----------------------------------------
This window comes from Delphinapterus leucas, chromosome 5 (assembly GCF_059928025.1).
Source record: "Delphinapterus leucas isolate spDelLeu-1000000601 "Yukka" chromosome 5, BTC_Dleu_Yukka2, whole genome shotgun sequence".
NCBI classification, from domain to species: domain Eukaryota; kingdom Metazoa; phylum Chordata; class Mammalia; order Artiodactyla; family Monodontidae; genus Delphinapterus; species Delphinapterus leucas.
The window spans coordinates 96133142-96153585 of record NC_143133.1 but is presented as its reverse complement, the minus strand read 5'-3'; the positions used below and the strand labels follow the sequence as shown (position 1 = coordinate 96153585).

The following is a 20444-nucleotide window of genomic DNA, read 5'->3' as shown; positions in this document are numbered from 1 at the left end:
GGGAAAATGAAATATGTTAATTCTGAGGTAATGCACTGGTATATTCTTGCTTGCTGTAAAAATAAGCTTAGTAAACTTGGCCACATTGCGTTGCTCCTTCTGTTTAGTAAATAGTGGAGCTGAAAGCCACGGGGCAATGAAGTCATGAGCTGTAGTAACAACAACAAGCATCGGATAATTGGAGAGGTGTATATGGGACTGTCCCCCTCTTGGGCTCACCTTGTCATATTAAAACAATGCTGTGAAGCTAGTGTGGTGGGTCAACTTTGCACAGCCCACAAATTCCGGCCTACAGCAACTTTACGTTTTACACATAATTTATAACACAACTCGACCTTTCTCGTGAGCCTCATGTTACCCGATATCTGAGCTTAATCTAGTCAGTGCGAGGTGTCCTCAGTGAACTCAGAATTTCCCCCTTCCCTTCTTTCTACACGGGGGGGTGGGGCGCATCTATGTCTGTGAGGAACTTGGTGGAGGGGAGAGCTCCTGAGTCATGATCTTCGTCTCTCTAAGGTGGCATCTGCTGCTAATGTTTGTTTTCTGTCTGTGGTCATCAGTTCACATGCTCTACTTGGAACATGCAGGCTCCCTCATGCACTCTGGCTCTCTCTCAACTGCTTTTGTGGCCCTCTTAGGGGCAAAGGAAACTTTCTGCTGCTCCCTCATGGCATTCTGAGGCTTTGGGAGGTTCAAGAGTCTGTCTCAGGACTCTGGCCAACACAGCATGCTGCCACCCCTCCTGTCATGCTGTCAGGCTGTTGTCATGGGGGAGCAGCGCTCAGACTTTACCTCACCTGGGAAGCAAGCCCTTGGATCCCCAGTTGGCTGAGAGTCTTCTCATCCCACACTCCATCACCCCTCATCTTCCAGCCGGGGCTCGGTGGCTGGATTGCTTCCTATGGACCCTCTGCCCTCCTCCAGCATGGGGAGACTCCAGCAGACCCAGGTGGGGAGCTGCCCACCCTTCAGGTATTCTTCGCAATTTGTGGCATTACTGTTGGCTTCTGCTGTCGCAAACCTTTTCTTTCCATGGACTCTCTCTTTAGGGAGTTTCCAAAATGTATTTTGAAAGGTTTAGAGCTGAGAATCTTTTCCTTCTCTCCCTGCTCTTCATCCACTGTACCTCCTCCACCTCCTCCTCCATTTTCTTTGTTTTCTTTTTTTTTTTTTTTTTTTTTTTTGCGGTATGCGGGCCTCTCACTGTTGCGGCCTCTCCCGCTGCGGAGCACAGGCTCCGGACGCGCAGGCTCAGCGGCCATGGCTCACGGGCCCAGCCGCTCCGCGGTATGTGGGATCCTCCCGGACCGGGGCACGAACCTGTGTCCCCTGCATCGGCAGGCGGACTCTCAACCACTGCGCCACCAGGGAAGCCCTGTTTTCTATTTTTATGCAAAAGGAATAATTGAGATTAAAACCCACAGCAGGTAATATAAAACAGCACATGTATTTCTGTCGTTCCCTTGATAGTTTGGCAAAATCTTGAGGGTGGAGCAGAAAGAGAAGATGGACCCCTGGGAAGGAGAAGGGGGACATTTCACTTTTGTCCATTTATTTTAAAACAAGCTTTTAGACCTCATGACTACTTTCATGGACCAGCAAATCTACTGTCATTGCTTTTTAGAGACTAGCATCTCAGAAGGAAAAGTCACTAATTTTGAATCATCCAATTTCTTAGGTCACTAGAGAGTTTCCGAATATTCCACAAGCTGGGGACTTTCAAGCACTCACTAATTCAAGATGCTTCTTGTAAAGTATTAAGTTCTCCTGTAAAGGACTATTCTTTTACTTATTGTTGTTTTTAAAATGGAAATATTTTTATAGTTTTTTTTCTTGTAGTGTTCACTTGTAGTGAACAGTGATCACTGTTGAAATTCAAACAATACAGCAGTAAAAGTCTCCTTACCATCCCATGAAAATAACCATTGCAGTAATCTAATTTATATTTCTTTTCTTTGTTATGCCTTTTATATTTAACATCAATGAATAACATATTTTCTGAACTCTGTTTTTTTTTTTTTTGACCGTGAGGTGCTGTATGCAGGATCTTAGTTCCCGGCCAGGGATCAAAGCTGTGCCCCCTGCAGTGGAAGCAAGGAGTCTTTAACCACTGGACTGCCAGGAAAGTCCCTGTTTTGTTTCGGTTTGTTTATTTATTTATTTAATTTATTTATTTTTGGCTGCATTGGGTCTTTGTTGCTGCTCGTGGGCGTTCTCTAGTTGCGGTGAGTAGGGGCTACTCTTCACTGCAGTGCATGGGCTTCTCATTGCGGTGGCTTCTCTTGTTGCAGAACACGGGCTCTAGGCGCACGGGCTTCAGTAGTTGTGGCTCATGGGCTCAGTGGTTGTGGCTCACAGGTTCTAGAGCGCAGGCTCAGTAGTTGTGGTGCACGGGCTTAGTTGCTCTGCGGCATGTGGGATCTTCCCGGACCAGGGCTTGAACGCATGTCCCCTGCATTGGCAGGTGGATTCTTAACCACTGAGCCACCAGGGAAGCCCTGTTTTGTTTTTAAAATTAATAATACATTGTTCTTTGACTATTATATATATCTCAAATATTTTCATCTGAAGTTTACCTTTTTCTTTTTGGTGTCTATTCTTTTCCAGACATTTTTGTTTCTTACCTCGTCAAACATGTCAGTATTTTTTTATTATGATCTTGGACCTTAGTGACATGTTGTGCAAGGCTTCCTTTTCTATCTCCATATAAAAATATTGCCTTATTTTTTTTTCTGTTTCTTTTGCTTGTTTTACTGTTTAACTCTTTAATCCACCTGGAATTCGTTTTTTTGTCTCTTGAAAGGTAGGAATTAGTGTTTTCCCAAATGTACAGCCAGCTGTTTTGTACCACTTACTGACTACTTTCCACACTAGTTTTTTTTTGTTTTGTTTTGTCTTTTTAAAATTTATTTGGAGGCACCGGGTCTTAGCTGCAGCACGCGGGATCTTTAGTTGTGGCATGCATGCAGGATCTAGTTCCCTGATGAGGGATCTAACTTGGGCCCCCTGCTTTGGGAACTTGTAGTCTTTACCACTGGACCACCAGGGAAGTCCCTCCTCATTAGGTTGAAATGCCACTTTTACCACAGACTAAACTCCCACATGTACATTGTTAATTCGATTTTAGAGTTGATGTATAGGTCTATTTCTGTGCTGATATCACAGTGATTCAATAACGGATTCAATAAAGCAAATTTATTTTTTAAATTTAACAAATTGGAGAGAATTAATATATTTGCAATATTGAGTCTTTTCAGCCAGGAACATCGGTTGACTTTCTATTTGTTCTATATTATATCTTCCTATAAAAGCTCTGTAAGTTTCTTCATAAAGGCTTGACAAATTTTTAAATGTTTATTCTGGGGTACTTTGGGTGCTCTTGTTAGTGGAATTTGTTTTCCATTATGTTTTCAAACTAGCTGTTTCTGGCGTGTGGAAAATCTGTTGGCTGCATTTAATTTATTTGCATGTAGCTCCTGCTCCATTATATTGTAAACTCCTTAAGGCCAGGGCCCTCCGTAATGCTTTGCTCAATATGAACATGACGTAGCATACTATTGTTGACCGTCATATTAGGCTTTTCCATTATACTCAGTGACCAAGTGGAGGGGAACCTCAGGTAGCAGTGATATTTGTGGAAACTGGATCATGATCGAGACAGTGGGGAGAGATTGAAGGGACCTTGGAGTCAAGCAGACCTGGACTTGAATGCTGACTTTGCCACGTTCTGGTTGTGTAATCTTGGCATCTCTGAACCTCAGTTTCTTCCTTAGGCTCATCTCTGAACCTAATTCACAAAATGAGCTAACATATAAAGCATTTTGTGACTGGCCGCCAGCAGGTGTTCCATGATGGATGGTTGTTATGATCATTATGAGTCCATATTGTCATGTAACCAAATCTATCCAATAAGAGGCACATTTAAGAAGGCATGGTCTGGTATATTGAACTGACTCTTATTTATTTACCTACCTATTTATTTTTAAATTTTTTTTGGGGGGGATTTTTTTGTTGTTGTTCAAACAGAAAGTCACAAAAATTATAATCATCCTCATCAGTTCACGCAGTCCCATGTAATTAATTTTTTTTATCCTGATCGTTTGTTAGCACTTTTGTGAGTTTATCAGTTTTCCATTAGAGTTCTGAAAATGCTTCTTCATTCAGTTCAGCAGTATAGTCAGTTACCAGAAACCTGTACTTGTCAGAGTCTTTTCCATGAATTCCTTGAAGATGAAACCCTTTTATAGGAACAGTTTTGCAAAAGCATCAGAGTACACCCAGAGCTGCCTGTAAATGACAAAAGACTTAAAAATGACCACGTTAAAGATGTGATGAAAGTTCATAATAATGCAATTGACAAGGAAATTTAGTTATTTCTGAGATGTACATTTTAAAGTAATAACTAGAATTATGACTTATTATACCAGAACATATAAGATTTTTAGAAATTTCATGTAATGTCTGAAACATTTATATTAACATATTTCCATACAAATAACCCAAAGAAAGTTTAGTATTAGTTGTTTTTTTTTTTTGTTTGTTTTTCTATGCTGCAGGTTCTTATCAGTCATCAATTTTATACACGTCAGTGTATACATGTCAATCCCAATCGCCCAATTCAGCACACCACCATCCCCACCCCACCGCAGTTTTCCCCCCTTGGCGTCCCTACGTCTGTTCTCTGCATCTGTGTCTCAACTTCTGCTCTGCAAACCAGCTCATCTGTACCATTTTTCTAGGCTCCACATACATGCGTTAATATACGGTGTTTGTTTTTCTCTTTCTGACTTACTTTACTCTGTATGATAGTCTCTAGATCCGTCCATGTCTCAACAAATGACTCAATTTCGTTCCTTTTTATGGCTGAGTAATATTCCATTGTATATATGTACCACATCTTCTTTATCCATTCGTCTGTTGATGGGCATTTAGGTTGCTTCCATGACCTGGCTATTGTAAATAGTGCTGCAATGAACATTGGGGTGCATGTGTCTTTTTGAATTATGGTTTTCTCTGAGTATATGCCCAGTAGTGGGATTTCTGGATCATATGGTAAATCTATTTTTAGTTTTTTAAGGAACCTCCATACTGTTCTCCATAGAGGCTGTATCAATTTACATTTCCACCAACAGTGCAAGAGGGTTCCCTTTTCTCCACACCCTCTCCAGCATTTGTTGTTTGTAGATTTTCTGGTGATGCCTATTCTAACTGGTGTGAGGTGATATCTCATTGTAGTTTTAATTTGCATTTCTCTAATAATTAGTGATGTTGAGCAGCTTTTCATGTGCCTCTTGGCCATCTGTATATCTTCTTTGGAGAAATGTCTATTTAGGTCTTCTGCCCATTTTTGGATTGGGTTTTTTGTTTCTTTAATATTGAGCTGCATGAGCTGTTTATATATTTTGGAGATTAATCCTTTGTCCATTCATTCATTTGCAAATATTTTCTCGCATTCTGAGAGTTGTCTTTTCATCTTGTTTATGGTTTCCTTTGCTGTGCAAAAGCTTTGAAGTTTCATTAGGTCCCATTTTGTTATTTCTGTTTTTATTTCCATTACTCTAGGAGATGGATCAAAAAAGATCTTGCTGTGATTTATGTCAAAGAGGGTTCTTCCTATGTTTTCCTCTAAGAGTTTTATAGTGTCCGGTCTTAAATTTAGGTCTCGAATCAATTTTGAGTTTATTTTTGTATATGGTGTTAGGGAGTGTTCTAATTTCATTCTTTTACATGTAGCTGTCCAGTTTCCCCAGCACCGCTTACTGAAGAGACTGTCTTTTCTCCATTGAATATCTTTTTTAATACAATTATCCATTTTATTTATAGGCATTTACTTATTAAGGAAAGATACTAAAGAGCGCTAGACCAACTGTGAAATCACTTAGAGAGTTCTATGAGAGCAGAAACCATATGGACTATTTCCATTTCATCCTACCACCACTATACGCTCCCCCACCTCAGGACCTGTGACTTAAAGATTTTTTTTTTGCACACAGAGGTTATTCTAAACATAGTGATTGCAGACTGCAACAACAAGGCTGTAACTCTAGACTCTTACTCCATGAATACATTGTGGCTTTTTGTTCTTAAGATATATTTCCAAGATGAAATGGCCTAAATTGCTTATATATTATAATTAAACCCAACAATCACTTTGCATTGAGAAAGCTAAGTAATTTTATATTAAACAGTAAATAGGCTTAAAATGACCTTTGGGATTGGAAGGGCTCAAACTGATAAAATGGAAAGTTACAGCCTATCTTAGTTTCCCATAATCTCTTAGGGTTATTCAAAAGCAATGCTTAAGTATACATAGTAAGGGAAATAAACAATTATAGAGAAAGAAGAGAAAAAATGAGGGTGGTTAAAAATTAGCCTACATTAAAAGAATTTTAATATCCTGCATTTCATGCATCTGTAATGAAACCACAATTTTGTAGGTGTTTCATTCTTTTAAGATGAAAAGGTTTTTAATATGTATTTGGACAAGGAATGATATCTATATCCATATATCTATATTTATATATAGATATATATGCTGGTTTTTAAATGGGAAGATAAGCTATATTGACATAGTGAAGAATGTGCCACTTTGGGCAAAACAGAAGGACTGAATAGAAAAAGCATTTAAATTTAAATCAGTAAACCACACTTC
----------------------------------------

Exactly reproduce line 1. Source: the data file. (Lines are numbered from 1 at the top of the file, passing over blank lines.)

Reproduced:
This window comes from Delphinapterus leucas, chromosome 5 (assembly GCF_059928025.1).